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  • Temperament: Friendly, Courageous, Intelligent
  • Height: 23-28 inches
  • Weight: 62-110 pounds
  • Life Expectancy: 12-14 years
  • Group: Foundation Stock Service

    The AKC has grouped all of the breeds that it registers into seven categories, or groups, roughly based on function and heritage. Breeds are grouped together because they share traits of form and function or a common heritage.

FCI Standard
Tornjak standing in the woods.
Two Tornjaks laying near a flock of sheep.
Tornjak head in three-quarter view
Tornjak laying in the grass.
Tornjak head in profile.

About the Tornjak

The Tornjak is also known as the Bosnian and Herzegovinian – Croatian Shepherd dog. He is a large and powerful dog, well-proportioned and agile. The shape of his body is almost square. When standing and moving, he is strong, harmonious and well-balanced. His coat is long and thick. According to studies, the Tornjak is most likely a descendant of the Tibetan Mastiff, or from the area where modern-day Iran is. That environment has created a healthy and strong watchdog, with modest needs for food and shelter. Tornjaks are friendly with people, but aggressive towards other animals and dogs that threaten his owner, home, sheep, pen or flock. They like to work and take commands readily from their owners.

Tornjak puppy laying in the grass.

Find a Puppy: Tornjak

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AKC Marketplace is the only site to exclusively list 100% AKC puppies from AKC-Registered litters and the breeders who have cared for and raised these puppies are required to follow rules and regulations established by the AKC.



The Tornjak should do well on a high-quality dog food, whether commercially manufactured or home-prepared with your veterinarian’s supervision and approval. Any diet should be appropriate to the dog’s age (puppy, adult, or senior). Some dogs are prone to getting overweight, so watch your dog’s calorie consumption and weight level. Treats can be an important aid in training, but giving too many can cause obesity. Learn about which human foods are safe for dogs, and which are not. Check with your vet if you have any concerns about your dog’s weight or diet. Clean, fresh water should be available at all times.


Beyond regular weekly grooming, the occasional bath will keep your Tornjak clean and looking his best. Grooming can be a wonderful bonding experience for you and your dog. The strong, fast-growing nails should be trimmed regularly with a nail clipper or grinder to avoid overgrowth, splitting, and cracking. The ears should be checked regularly to avoid a buildup of wax and debris, which can result in infection. Teeth should be brushed regularly.


Options for exercise include play time in the backyard, preferably fenced, or walks several times a day. Exercise can also come in the form of indoor activities, like hide-and-seek, chasing a ball rolled along the floor, or learning new tricks. Certain outdoor activities like swimming, hiking, or retrieving balls or flying discs can provide a good outlet for expending energy. If you live in an apartment, even short walks in the hallways can give your dog some exercise, especially during inclement weather. Training for dog sports like agility, obedience, and rally can also be a great way to give your dog exercise.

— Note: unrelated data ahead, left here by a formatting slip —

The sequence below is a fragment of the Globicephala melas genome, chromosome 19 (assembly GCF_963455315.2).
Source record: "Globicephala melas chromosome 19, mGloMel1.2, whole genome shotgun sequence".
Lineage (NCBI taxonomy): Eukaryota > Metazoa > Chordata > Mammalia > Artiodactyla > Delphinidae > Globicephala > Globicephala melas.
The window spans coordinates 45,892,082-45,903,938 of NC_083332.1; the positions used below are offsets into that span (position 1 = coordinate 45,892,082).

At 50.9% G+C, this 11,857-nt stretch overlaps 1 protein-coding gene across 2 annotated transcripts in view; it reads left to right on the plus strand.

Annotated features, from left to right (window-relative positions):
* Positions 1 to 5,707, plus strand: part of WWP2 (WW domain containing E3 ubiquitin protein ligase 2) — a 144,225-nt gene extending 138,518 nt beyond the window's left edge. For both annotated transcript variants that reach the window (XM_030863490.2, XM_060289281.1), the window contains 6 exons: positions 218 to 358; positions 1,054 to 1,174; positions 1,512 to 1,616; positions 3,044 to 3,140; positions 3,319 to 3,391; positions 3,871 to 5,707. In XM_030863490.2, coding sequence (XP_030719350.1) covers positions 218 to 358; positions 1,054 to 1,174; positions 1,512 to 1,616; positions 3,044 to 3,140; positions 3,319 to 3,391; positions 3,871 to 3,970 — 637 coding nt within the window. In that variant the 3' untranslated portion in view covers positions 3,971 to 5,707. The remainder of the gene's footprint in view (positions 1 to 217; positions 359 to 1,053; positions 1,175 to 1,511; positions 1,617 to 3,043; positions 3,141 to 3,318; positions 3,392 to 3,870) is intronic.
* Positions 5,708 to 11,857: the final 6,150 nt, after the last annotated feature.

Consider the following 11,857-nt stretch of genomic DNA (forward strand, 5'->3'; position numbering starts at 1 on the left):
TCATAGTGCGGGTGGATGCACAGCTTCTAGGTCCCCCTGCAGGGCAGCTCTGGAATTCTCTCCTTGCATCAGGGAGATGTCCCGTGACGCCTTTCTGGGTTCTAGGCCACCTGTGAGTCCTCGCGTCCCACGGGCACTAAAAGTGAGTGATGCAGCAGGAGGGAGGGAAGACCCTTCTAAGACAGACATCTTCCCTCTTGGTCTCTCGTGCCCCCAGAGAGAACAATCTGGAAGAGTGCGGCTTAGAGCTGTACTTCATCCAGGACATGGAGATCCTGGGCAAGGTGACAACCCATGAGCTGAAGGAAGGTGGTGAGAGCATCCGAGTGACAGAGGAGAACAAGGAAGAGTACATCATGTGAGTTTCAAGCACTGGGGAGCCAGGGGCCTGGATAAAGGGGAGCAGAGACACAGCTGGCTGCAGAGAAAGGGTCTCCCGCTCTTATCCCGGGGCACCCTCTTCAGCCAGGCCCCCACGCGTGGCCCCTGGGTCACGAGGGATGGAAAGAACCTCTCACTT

The Tornjak learns quickly and keeps the information in his memory for a long time, gladly performing tasks assigned to him. As a result, he is easy to train.


May be Stubborn
Eager to Please
Easy Training




Some dogs may be faced with health challenges in their lives, but the majority of Tornjaks are healthy dogs. Working with a responsible breeder, prospective owners can gain the education they need to learn about specific health concerns within the breed.

Tornjak puppy laying in the grass.


The almost extinct descendants of genetically homogeneous, native, archaic types of shepherd dogs have been the foundation stock for the recreation of the Tornjak breed. The dogs belonging to the original stock had been dispersed in the mountain areas of Bosnia and Herzegovina and Croatia and their surrounding valleys. The major historical dates are the years 1067 and 1374. Written documents from these periods mention the Bosnianherzegovinian-Croatian breed for the first time. The research about their historical and more recent existence and then a systematic salvation from extinction started simultaneously in Croatia and Bosnia and Herzegovina around 1972 and continuous pureblood breeding began in 1978. Nowadays, the breed’s population consists of numerous, purebred dogs selected during a series of generations dispersed throughout Bosnia and Herzegovina and Croatia.

Did You Know?

The Tornjak has been recorded in the Foundation Stock Service since May 2012.
The Tornjak has been assigned the Working Group designation.
In its beginnings, the Tornjak was registered under the name Kanis Montanus, which translates to mountain dog. But the local people eventually gave it the name Tornjak, with "tor" meaning enclosure for sheep and cattle.
This breed has existed in Bosnia and Herzegovina for the past thousand years, and it can be proven with written documents. Not many breeds have documents this old and precise about their existence.

The Breed Standard

Colors & Markings


Description Standard Colors Registration Code
White Check Mark For Standard Color 199


Description Standard Markings Registration Code
Black & Tan Markings Check Mark For Standard Mark 039
Black Markings Check Mark For Standard Mark 002
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